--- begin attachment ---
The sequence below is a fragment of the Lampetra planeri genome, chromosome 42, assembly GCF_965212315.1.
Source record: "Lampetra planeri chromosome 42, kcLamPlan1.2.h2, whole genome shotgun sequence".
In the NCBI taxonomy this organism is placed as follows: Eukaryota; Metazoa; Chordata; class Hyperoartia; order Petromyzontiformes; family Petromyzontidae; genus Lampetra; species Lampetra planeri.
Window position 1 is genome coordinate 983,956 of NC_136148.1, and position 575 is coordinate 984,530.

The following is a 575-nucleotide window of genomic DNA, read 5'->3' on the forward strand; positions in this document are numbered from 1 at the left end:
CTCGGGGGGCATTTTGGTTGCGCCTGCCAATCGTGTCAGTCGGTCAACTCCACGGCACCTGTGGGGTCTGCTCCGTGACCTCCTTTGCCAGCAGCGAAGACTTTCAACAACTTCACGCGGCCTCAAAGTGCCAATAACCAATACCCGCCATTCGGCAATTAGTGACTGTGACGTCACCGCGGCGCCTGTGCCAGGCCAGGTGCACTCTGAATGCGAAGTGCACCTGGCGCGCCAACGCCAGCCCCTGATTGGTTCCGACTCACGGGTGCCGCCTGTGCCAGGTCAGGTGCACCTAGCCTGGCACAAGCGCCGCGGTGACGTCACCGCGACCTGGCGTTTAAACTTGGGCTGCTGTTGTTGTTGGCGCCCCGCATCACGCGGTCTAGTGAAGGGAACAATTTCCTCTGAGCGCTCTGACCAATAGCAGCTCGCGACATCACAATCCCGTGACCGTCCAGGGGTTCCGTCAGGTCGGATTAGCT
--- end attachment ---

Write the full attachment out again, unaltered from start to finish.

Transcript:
The sequence below is a fragment of the Lampetra planeri genome, chromosome 42, assembly GCF_965212315.1.
Source record: "Lampetra planeri chromosome 42, kcLamPlan1.2.h2, whole genome shotgun sequence".
In the NCBI taxonomy this organism is placed as follows: Eukaryota; Metazoa; Chordata; class Hyperoartia; order Petromyzontiformes; family Petromyzontidae; genus Lampetra; species Lampetra planeri.
Window position 1 is genome coordinate 983,956 of NC_136148.1, and position 575 is coordinate 984,530.

The following is a 575-nucleotide window of genomic DNA, read 5'->3' on the forward strand; positions in this document are numbered from 1 at the left end:
CTCGGGGGGCATTTTGGTTGCGCCTGCCAATCGTGTCAGTCGGTCAACTCCACGGCACCTGTGGGGTCTGCTCCGTGACCTCCTTTGCCAGCAGCGAAGACTTTCAACAACTTCACGCGGCCTCAAAGTGCCAATAACCAATACCCGCCATTCGGCAATTAGTGACTGTGACGTCACCGCGGCGCCTGTGCCAGGCCAGGTGCACTCTGAATGCGAAGTGCACCTGGCGCGCCAACGCCAGCCCCTGATTGGTTCCGACTCACGGGTGCCGCCTGTGCCAGGTCAGGTGCACCTAGCCTGGCACAAGCGCCGCGGTGACGTCACCGCGACCTGGCGTTTAAACTTGGGCTGCTGTTGTTGTTGGCGCCCCGCATCACGCGGTCTAGTGAAGGGAACAATTTCCTCTGAGCGCTCTGACCAATAGCAGCTCGCGACATCACAATCCCGTGACCGTCCAGGGGTTCCGTCAGGTCGGATTAGCT